Trafficking victims tell of brutal life

Woman, 20, lured to Dubai by the promise of a nannying job had her passport taken, was beaten and forced to work in a brothel

Ani was 20 and working on a market stall in an area of Yerevan, the Armenian capital, nicknamed "Bangladesh" when she was made an offer she couldn't refuse - the chance to work as a nanny in Dubai for a tempting tax-free wage.

But Ani, like many women before her, fell victim to a human-trafficking ring run by three Armenian sisters. When she arrived in Dubai, her passport was taken away and she was sent to live with "Madame Anoush" in her brothel in Deira, where she was forced into prostitution.

Anoush Martirosyan, 40, the leader of the operation, was sentenced to 13 years in prison by a Yerevan court on April 20 after the Emirati and Armenian authorities worked together to build a case against her.

The evidence presented at her trial painted a grim picture. Ani was told she would have to work as a prostitute to pay back the money spent bringing her to the country. Any protests were met with beatings. "There were days when she'd beat us and not feed us if we didn't work," Ani, now 26, said in court, according to the Armenian online newspaper Hetq.

"She would line us all up in a row and grab her shoe ... It didn't matter whether I worked well or poorly, she'd always hit me," Ani said. "One day I complained, saying that after all the work I was doing she wasn't giving me any money. Upon hearing these words, she rushed me into a taxi, took me back to the house, and proceeded to beat me with an iron bar."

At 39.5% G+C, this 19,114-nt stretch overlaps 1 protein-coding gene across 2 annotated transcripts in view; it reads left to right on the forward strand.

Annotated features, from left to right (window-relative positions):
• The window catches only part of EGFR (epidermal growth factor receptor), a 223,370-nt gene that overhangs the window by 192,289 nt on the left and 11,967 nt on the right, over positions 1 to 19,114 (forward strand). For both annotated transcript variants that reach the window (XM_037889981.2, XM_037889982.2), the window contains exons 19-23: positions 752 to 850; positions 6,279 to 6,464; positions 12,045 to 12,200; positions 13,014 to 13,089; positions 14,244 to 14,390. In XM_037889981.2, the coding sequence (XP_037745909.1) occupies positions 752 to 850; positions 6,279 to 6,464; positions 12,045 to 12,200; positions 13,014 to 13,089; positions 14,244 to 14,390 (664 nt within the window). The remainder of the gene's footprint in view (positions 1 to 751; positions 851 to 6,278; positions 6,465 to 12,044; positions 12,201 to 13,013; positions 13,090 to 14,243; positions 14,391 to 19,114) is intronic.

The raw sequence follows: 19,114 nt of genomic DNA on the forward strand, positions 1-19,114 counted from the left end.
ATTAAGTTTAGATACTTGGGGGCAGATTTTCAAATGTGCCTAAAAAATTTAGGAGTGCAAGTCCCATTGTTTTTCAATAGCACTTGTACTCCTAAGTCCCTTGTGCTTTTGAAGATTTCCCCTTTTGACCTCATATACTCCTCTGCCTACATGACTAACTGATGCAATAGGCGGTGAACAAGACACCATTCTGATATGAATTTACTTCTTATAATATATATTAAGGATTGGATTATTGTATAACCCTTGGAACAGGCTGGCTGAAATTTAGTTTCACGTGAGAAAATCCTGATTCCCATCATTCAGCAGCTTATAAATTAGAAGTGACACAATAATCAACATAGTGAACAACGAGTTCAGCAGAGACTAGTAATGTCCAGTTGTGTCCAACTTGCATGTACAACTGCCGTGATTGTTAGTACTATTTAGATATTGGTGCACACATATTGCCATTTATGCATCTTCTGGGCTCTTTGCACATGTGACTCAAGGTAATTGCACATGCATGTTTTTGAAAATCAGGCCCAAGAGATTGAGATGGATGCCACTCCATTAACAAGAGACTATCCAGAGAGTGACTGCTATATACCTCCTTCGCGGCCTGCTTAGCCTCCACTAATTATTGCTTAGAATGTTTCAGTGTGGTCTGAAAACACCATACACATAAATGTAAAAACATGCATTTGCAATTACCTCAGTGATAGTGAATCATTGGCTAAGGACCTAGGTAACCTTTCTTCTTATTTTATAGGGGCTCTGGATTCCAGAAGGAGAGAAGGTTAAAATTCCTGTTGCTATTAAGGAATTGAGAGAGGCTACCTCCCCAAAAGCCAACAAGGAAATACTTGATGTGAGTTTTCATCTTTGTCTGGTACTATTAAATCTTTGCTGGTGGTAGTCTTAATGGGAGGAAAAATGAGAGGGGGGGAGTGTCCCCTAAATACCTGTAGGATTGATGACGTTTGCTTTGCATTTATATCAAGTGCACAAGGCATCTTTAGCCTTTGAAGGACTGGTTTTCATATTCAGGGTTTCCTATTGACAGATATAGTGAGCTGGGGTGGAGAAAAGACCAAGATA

Ani said she escaped several times, but recalled how she was brought back by "Ponytail Ali", a henchman the prostitution ring used to teach a lesson to those who caused trouble. Milena, 35, another victim who gave evidence, said Martirosyan would instil fear in her workers by calling on Ponytail Ali. "There were about four to six girls with Anoush," Milena said. "Whenever a new girl was brought to the stable, they'd call Ponytail Ali to make a visit so that they'd recognise his face.

"If anyone was making problems they'd phone Ponytail Ali. He'd go find the girl, take her out to the desert, have his way with her, beat her and then take her to the boss."

Milena said she finally managed to get her passport back, but was still trapped. "I had no money. It wasn't only a question of a visa or plane ticket. I also had to pay a fine because I had stayed in Dubai without any visa for about one year," Hetq quoted her as telling the court.

She said that in desperation, she hatched a plan to be deported. "I went to a hotel where drinking wasn't allowed and started downing some beers. I lined up the empty bottles on the window-shelf. Then I rang up the police, who came and jailed me for two months. On May 4, 2008, I was deported."

Sara Suhail, executive director of the Ewaa Shelter for human trafficking victims in Abu Dhabi, said women brought here against their will should never feel helpless.

"Maybe sometimes victims aren't aware of the efforts the country is dealing with this problem and don't know that there are now procedures and laws in place," Ms Suhail said. She said victims also might be afraid of being charged with prostitution if they go to the police for help. But, she said, a special police task force had been set up specifically to recognise human trafficking crimes and help the victims.

Martirosyan, who had been convicted in 2004 in Armenia for organising prostitution, admitted housing the girls, but denied human trafficking. She said they were willing to move to Dubai and work as prostitutes.

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